Mean sea level (MSL) is a measure of the average height of the ocean's surface (such as the halfway point between the mean high tide and the mean low tide); used as a standard in reckoning land elevation. MSL also plays an extremely important role in aviation, where standard sea level pressure is used as the measurement datum of altitude at flight levels.
To an operator of a tide gauge, MSL means the "still water level"—the level of the sea with motions such as wind waves averaged out—averaged over a period of time such that changes in sea level, e.g., due to the tides, also get averaged out. One measures the values of MSL in respect to the land. Hence a change in MSL can result from a real change in sea level, or from a change in the height of the land on which the tide gauge operates.
In the UK, the Ordnance Datum (the 0 metres height on UK maps) is the mean sea level measured at Newlyn in Cornwall between 1915 and 1921. Prior to 1921 the datum was MSL at the Victoria Dock, Liverpool.
In France, the Marégraphe in Marseilles measures continuously the sea level since 1883 and offers the longest collapsed data about the sea level. It is used for a part of continental Europe and main part of Africa as official sea level.
Satellite altimeters have been making precise measurements of sea level since the launch of TOPEX/Poseidon in 1992. A joint mission of NASA and CNES, TOPEX/Poseidon was followed by Jason-1 in 2001 and the Ocean Surface Topography Mission on the Jason-2 satellite in 2008.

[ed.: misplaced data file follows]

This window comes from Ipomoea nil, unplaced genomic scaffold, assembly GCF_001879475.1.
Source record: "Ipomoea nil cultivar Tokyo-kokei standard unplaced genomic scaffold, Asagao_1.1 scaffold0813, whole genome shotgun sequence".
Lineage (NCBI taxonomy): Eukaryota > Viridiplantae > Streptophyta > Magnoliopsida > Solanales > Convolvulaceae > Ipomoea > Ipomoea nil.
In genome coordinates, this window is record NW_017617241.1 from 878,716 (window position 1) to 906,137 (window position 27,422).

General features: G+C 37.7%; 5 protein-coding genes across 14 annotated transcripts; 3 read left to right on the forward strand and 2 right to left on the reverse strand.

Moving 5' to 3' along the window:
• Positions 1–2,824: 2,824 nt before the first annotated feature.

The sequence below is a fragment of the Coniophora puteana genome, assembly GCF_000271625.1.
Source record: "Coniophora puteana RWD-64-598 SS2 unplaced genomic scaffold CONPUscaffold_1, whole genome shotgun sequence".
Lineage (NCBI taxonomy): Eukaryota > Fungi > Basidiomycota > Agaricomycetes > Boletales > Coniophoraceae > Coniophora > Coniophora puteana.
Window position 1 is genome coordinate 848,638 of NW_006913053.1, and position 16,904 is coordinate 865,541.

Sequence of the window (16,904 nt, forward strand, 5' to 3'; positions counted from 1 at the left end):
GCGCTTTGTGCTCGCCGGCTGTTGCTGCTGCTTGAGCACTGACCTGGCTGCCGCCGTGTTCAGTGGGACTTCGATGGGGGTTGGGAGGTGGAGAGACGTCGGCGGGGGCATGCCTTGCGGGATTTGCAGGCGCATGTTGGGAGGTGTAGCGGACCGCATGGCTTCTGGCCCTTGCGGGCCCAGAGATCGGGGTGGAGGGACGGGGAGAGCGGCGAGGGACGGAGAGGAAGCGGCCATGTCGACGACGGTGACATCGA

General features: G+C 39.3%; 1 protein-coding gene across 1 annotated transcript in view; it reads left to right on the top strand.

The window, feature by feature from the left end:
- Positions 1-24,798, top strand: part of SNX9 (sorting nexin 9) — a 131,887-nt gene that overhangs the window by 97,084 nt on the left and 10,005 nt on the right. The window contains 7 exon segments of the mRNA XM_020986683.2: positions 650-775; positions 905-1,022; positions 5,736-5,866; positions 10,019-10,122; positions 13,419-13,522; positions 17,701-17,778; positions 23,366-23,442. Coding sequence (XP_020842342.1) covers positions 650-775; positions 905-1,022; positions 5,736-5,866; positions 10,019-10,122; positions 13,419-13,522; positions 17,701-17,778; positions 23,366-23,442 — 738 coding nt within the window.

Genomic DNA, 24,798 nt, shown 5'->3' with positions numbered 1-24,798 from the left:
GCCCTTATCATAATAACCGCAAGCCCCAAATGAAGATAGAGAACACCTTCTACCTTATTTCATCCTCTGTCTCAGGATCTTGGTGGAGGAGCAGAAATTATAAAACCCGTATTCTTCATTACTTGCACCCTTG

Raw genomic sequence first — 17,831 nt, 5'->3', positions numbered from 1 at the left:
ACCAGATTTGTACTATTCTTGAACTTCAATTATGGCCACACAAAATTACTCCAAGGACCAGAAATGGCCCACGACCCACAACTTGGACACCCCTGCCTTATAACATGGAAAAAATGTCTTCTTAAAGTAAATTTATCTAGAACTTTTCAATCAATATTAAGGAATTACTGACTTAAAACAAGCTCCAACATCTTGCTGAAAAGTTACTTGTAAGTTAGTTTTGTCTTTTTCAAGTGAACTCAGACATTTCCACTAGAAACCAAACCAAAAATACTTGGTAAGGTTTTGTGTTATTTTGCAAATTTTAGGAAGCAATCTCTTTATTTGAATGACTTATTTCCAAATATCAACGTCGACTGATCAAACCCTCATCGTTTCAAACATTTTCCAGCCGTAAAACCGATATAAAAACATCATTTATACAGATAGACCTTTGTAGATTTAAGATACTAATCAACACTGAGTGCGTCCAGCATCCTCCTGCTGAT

Difficulties in utilization
To extend this definition far from the sea means comparing the local height of the mean sea surface with a "level" reference surface, or datum, called the geoid. In a state of rest or absence of external forces, the mean sea level would coincide with this geoid surface, being an equipotential surface of the Earth's gravitational field. In reality, due to currents, air pressure variations, temperature and salinity variations, etc., this does not occur, not even as a long term average. The location-dependent, but persistent in time, separation between mean sea level and the geoid is referred to as (stationary) ocean surface topography. It varies globally in a range of ± 2 m.
Traditionally, one had to process sea-level measurements to take into account the effect of the 228-month Metonic cycle and the 223-month eclipse cycle on the tides. Mean sea level is not constant over the surface of the Earth. For instance, mean sea level at the Pacific end of the Panama Canal stands 20 cm (7.9 in) higher than at the Atlantic end.
Sea level and dry land
Several terms are used to describe the changing relationships between sea level and dry land. When the term "relative" is used, it means change relative to a fixed point in the sediment pile. The term "eustatic" refers to global changes in sea level relative to a fixed point, such as the centre of the earth, for example as a result of melting ice-caps. The term "steric" refers to global changes in sea level due tothermal expansion and salinity variations. The term "isostatic" refers to changes in the level of the land relative to a fixed point in the earth, possibly due to thermal buoyancy or tectonic effects; it implies no change in the volume of water in the oceans. The melting of glaciers at the end of ice ages is one example of eustatic sea level rise. The subsidence of land due to the withdrawal of groundwater is an isostatic cause of relative sea level rise. Paleoclimatologists can track sea level by examining the rocks deposited along coasts that are very tectonically stable, like the east coast of North America. Areas like volcanic islands are experiencing relative sea level rise as a result of isostatic cooling of the rock which causes the land to sink.